Potassium and Its Profound Impact on Your Health

Why low potassium could be dangerous, and how to treat it safely

From the time it was first isolated from the ashes of plants (potash) thousands of years ago, our understanding of the chemical element potassium has increased. Today, it would not be an overstatement to say that life, as we know it, would not be possible without potassium. We are referring not just to the functioning of the human body here. Potassium, in fact, is necessary for normal function of virtually all living organisms.

Products rich of potassium and magnesium

Potassium's Central Role in our Physiology

The bulk of our body's potassium is found inside cells, and not outside in the fluid that bathes those cells (called extracellular fluid). This big differential in concentrations is maintained by an enzyme that is fundamental in maintaining the integrity of all animal cells, and it is called the sodium-potassium ATPase pump. This is located on the membrane that envelops a cell.

This enzyme pumps sodium out, and potassium in to the cell, in a 3 to 2 ratio. This ratio between the potassium concentration inside a cell and outside of a cell is the driving force in generating its electricity, called the action potential, without which muscle and nerve cells cannot execute their functions. The next time you drink your favorite electrolyte beverage with potassium, do take a moment to realize the profound ways it controls your physiology.

The Kidney's Role in Regulating Potassium Levels

Like with most electrolytes, the kidney has the major responsibility of maintaining the normal blood level of potassium. Therefore, both low and high potassium levels are possible in disorders of the kidney. There are other mechanisms which impact potassium level in our blood as well (like the oral intake of potassium as part of food, acidity of our blood, etc.), but on a minute-to-minute basis however, the kidney is the main regulator. If potassium concentration is the blood gets too high, the kidneys start to excrete the excess out into the urine. Should the level fall too low for comfort, the kidneys can reduce excretion to a bare minimum. Inability of the kidneys to respond in this normal manner even in the face of low blood levels of potassium is called renal potassium wasting.

Abnormally Low Potassium Levels in the Blood: Hypokalemia

Renal potassium wasting is just one reason for abnormally low levels of potassium in the blood. From a conceptual standpoint, an easy way to understand reasons for low blood potassium is to divide those causes into two categories: situations of either low supply of potassium in to the blood, or situations of increased loss. However, here is a more complete list:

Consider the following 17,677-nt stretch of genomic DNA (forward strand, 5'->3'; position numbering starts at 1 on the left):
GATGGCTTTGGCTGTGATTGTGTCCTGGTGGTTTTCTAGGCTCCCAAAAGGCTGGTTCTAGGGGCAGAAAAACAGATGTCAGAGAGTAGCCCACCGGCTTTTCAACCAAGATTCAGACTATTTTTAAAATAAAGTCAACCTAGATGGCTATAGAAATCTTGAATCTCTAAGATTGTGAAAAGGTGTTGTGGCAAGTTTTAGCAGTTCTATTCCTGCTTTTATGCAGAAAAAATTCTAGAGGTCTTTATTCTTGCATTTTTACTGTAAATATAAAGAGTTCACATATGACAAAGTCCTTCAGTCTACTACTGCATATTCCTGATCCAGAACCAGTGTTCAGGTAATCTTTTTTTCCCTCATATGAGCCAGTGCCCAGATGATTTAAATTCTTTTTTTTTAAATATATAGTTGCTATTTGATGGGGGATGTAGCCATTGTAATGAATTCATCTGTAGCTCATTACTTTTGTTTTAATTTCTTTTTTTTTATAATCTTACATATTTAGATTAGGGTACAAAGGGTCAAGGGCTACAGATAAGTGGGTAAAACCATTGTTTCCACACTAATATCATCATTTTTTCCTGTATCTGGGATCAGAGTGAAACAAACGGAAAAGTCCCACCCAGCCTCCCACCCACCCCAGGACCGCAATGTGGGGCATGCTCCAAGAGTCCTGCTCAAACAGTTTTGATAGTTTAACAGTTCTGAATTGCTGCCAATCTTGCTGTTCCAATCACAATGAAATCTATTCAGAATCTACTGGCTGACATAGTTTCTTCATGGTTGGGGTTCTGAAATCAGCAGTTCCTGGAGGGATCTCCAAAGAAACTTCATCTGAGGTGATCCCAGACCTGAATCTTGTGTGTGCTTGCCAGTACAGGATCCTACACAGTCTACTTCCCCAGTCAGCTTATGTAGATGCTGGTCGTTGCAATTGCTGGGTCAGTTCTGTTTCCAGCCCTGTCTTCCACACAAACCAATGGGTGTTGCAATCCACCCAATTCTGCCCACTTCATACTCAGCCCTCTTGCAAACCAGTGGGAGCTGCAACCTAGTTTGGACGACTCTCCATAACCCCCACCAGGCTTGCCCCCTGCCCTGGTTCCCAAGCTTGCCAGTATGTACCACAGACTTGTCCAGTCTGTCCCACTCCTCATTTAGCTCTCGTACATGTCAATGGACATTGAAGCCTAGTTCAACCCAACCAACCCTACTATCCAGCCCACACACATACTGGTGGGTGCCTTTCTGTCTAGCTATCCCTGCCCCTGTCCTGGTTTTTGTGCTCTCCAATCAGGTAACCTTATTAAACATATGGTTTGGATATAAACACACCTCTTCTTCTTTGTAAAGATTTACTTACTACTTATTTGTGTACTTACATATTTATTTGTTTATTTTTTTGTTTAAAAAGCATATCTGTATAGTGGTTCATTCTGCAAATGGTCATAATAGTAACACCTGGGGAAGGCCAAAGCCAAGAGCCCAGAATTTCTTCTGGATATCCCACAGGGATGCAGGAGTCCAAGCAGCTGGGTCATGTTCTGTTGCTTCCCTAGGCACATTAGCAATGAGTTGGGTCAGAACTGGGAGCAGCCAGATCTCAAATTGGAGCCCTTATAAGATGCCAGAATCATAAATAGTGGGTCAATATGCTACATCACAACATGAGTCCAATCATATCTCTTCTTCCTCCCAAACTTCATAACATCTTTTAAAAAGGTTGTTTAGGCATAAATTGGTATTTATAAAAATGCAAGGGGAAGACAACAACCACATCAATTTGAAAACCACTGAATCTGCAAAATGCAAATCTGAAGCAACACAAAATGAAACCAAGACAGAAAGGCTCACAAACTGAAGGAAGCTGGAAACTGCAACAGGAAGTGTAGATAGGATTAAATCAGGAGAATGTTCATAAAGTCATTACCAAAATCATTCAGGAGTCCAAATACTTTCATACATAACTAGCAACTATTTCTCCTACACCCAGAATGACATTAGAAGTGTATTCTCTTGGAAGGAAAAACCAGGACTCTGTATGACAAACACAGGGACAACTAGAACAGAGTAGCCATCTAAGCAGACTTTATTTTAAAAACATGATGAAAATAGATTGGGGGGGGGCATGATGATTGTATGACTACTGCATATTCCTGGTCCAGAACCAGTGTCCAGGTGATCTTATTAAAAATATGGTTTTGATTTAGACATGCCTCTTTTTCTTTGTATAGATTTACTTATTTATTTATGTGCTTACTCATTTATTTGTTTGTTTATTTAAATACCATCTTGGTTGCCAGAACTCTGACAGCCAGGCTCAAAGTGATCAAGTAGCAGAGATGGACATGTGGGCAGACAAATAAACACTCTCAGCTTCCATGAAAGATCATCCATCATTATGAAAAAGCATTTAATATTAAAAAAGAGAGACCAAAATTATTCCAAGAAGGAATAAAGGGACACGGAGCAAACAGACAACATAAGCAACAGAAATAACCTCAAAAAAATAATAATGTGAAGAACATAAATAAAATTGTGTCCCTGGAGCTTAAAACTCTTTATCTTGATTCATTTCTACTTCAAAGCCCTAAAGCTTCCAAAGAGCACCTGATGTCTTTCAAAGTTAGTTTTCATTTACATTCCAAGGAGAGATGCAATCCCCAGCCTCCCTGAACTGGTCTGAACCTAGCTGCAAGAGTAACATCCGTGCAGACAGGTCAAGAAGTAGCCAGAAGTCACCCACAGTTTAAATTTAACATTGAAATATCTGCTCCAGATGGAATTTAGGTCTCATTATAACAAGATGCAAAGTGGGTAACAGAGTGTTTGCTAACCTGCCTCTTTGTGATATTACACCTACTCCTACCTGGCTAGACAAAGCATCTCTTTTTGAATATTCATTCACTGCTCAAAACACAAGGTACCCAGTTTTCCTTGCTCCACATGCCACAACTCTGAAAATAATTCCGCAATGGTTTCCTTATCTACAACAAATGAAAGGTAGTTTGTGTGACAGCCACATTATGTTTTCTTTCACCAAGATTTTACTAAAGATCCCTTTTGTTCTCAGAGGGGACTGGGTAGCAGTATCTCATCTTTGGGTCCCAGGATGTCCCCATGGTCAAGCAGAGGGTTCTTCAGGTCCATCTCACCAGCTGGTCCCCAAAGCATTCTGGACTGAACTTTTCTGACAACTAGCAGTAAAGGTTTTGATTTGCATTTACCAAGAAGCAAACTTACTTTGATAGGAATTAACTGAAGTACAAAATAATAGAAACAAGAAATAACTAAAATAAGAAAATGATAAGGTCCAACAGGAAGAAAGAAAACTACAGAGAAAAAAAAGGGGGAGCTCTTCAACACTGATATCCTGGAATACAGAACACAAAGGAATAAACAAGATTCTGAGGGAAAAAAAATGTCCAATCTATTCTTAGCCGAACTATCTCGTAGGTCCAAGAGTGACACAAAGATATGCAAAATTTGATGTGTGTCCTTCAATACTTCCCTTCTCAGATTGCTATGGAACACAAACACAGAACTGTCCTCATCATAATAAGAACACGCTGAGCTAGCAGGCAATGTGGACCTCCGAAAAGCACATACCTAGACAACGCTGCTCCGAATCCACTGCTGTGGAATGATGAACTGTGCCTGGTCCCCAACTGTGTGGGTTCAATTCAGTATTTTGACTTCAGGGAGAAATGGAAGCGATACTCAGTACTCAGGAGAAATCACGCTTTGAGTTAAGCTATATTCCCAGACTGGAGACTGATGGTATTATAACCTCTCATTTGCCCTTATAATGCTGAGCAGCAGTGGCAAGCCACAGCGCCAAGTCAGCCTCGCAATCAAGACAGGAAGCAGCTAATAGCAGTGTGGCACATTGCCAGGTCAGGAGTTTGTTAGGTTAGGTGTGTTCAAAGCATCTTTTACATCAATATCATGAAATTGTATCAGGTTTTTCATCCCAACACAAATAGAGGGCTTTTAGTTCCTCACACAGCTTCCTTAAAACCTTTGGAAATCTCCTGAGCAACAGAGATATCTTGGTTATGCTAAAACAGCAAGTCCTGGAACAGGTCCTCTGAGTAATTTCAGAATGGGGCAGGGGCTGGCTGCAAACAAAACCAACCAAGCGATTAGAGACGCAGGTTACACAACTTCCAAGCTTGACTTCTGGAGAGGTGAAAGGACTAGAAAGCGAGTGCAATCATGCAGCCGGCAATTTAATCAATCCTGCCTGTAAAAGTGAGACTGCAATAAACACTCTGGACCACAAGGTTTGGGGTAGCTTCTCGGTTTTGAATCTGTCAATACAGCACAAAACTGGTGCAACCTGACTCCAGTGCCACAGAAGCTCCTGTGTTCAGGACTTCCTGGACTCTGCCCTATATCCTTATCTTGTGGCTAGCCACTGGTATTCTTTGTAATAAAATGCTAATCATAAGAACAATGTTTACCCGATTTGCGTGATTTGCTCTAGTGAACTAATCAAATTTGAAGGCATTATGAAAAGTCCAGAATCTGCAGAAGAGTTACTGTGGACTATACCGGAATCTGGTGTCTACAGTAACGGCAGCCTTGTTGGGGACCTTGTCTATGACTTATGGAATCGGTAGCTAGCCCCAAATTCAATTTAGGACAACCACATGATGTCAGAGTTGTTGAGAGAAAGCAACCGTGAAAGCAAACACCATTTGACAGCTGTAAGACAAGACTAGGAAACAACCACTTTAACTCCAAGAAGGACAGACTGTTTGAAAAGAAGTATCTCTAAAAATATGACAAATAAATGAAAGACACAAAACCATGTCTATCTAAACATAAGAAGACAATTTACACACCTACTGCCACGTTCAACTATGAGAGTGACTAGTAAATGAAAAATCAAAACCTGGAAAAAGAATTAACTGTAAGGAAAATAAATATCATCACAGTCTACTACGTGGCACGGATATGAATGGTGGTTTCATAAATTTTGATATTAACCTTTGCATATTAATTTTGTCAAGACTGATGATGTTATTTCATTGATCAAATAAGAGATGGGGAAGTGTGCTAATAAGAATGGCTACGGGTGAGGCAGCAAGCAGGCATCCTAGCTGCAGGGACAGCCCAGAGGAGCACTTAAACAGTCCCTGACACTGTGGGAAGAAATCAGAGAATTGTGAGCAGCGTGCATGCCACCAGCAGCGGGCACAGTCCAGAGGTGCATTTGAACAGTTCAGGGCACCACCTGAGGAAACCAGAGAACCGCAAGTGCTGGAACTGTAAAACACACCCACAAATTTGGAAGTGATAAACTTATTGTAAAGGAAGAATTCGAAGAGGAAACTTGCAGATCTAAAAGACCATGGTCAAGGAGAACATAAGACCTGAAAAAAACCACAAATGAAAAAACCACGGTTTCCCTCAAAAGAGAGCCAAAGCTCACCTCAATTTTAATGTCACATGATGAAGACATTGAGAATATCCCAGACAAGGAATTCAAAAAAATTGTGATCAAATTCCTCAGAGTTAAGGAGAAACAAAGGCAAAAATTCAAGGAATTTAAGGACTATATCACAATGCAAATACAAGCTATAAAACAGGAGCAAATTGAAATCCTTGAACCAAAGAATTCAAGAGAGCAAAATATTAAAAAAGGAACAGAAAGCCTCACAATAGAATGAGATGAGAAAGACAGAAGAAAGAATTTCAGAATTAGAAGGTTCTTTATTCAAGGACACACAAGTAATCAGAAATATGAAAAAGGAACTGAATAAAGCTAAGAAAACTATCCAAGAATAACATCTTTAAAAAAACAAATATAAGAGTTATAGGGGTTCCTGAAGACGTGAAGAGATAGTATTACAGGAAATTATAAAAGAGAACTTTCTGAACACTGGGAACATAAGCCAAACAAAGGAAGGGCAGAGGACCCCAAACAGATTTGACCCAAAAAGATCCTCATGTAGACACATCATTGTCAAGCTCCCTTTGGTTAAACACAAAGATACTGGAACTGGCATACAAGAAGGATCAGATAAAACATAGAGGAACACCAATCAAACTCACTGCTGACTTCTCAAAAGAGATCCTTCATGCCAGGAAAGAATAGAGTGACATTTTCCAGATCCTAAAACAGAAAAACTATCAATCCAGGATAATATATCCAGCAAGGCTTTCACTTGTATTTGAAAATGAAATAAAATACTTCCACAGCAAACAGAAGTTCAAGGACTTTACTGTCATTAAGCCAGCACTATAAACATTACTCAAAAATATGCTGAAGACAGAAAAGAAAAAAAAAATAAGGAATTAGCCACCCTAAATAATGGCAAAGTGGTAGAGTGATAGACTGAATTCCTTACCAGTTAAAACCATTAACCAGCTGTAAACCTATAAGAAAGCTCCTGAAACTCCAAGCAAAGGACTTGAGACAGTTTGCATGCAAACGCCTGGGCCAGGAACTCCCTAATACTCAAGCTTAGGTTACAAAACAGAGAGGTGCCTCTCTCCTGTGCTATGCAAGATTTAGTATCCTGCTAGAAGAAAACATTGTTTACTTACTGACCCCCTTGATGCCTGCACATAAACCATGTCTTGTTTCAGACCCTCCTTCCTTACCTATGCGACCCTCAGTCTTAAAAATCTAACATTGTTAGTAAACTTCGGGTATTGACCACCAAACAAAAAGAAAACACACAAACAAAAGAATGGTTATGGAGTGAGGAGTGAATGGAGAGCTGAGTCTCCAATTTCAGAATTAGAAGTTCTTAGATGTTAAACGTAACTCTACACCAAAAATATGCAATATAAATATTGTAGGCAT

• Decreased oral intake of potassium containing foods
  • Increase loss of potassium from the gut—these could include entities like diarrhea where potassium is lost in stools, or vomiting, where significant vomiting can lead to increased loss of potassium in the urine (due to mechanisms beyond the scope of this article).
  • Increase loss of potassium in the urine—this phenomenon can be seen due to elevated level of mineralocorticoids (hormones produced by adrenal gland that act on the kidney to regulate potassium secretion), and due to external reasons (like use of diuretics, also known as "water pills", eg. furosemide or hydrochlorothiazide. Other causes include rarer entities like Bartter syndrome, Gitelman syndrome, drugs like amphotericin B, etc.
  • Increased entry of potassium into cells, so that the level will not be measured on routine blood testing (which tests potassium level in the serum, which is the liquid plasma the bathes our cells, minus certain proteins). In these situations, the total amount of potassium in the body is essentially the same and there is no net deficit. However, since it's location changes, it cannot be measured. This can result from elevated levels of insulin, high alkalinity in blood, etc.
  • Increase loss of potassium from excessive sweating. This is especially seen in patients with cystic fibrosis.

How Does Low Potassium Impact Your Health?

Alterations in our muscle and nerve cells' electricity, or the action potential, is the main reason behind the symptoms and signs that you could experience due to low potassium levels. Here is a short list of what problems you might experience:

Safe Treatment of Low Potassium Levels Is Critical 

Cautious supplementation and repletion of potassium can treat hypokalemia and bring the levels up to normal. However, the underlying cause of hypokalemia needs to be identified as well so that the disease, and not just its sign/symptom is being treated. In patients who have significant wasting of potassium from the kidney, certain kind of medications, referred to as potassium sparing diuretics might be of immense help.

Extreme caution should be exercised with intravenous supplementation of potassium since infusions can be painful if done the wrong way, or too fast. The bigger danger however in these situations is too much or too rapid potassium supplementation, which will lead to dangerously high potassium levels in the blood. As you might have gathered by now, our body functions normally within a certain range of blood potassium. Anything higher or lower than that could become life threatening in severe cases. Needless to say, treating severe hypokalemia is not a DIY project and should be done under the supervision of a physician, even if you plan to do it at home. If the cause of low blood potassium is not obvious, or if treatment requires an inordinate amount of potassium repletion, highly consider getting a consultation with a specialist physician who treats these issues, that is, a nephrologist.

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